DETROIT (WWJ/AP) – Detroit is considering creating a demolition department to help deal with rising costs associated with tearing down blighted and vacant properties.

The idea was among those discussed Tuesday before City Council.

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Brian Farkas, special projects manager for the Detroit Building Authority, says the plan could lead to the city buying or leasing equipment to perform some demolitions.

The department could start by tearing down five to 10 houses per week out of Detroit’s goal of 150 per week. It’s not yet clear how much the city could save by demolishing properties itself.

Carrie Lewand-Monroe, executive director of the Detroit Land Bank Authority, said the cost of demolishing a home has dropped from about $16,000 to just under $14,000 over the past few months — and she hopes to drive that number even lower.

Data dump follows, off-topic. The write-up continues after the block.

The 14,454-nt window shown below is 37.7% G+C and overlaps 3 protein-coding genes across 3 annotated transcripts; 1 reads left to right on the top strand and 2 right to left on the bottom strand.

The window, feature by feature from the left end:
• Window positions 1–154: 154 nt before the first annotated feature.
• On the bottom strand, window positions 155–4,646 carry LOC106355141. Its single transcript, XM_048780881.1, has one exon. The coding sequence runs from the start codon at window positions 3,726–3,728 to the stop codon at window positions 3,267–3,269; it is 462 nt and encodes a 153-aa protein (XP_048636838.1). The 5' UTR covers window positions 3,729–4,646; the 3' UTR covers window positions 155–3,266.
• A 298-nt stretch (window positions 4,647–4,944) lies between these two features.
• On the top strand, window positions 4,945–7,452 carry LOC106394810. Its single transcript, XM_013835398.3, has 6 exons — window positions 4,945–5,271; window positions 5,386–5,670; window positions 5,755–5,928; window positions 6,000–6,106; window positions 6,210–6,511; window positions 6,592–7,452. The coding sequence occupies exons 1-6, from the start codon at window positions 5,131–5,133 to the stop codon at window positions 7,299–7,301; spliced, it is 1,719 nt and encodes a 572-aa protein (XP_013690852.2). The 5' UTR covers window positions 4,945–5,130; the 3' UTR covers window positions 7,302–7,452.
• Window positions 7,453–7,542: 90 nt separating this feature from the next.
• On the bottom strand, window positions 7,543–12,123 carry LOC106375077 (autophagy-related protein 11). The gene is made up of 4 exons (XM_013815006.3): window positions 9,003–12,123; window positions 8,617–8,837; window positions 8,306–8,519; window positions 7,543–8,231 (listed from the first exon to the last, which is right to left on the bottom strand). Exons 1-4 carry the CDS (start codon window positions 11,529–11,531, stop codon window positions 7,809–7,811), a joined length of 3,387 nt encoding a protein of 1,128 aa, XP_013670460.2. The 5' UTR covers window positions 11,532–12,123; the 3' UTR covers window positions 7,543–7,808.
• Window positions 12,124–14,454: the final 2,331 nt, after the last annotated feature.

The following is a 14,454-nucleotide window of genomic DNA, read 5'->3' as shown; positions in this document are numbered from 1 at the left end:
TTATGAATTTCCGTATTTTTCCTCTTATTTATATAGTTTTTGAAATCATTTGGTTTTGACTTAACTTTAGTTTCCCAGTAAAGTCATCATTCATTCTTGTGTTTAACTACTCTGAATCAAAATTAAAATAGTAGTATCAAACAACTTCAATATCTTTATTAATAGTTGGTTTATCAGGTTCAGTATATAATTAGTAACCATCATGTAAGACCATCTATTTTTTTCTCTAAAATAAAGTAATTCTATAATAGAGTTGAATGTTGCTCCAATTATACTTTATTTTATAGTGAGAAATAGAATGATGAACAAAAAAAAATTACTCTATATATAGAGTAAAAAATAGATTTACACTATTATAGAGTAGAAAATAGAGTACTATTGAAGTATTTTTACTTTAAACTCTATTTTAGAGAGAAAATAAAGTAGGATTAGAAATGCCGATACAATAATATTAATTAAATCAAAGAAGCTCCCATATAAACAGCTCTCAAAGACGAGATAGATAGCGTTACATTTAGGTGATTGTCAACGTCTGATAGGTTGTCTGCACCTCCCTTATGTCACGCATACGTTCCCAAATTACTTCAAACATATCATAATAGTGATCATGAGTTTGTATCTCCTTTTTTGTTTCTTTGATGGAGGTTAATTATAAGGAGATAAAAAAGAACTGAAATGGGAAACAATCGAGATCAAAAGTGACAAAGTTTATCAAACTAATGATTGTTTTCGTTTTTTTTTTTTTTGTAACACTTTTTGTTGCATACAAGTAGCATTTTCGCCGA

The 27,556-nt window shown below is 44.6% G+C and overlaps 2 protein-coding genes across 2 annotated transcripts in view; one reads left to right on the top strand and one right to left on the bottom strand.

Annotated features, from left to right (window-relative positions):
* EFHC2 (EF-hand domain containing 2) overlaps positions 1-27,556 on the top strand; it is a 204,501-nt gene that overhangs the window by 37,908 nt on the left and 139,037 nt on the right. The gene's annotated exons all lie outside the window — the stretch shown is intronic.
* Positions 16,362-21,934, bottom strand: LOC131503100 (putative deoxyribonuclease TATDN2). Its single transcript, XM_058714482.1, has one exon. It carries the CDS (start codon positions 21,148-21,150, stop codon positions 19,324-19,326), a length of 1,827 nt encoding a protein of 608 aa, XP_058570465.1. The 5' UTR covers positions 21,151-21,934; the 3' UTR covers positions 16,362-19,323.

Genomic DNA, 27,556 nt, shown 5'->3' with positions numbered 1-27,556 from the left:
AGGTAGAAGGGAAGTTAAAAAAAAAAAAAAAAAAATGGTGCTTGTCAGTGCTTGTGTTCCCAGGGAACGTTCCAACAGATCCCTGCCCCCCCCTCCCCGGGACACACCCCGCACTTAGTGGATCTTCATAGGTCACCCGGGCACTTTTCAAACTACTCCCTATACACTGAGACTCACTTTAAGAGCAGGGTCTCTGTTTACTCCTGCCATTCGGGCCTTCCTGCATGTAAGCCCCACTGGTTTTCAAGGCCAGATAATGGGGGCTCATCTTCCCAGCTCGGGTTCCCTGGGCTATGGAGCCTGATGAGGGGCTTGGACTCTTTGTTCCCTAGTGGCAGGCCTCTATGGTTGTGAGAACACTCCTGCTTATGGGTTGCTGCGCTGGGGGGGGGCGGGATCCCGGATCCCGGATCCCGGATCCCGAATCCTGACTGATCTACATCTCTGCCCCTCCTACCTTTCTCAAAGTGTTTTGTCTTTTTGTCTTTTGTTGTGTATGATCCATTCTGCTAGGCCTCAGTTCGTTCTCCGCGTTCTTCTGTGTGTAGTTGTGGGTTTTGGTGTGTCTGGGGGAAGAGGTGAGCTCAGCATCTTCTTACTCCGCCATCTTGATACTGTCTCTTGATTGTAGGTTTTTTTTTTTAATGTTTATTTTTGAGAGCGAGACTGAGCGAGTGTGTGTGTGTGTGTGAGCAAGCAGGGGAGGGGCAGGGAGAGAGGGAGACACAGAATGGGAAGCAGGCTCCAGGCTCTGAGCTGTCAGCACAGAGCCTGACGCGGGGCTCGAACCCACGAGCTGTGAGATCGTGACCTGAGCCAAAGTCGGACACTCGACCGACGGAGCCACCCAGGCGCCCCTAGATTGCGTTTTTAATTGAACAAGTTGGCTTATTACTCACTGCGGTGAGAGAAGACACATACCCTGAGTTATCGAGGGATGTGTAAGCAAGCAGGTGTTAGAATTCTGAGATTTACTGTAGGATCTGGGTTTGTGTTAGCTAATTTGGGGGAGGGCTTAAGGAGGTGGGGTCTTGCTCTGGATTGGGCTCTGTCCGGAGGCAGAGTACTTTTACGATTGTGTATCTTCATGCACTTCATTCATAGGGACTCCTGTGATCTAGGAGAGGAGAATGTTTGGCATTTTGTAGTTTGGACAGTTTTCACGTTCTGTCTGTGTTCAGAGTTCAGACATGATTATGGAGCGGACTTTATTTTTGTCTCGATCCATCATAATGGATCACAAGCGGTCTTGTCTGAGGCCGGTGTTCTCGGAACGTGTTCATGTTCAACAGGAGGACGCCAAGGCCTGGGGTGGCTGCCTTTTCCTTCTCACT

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“We are looking at every single possible option out there in order to bring costs down for demolition,” Lewand-Monroe told WWJ’s Vickie Thomas. “So, we’re really looking at everything from bringing demolitions in-house for those high-cost demolitions.”

City Council President Brenda Jones expressed concerns with the idea, saying the city got out of the demolition business and sold all of its equipment. To buy or lease that equipment again seems like they would be running around in a circle, she said.

Detroit conducted its own demolitions starting in the 1980s and continued until the early 2000s. Currently, contractors handle the work. Thousands of buildings have been torn down.

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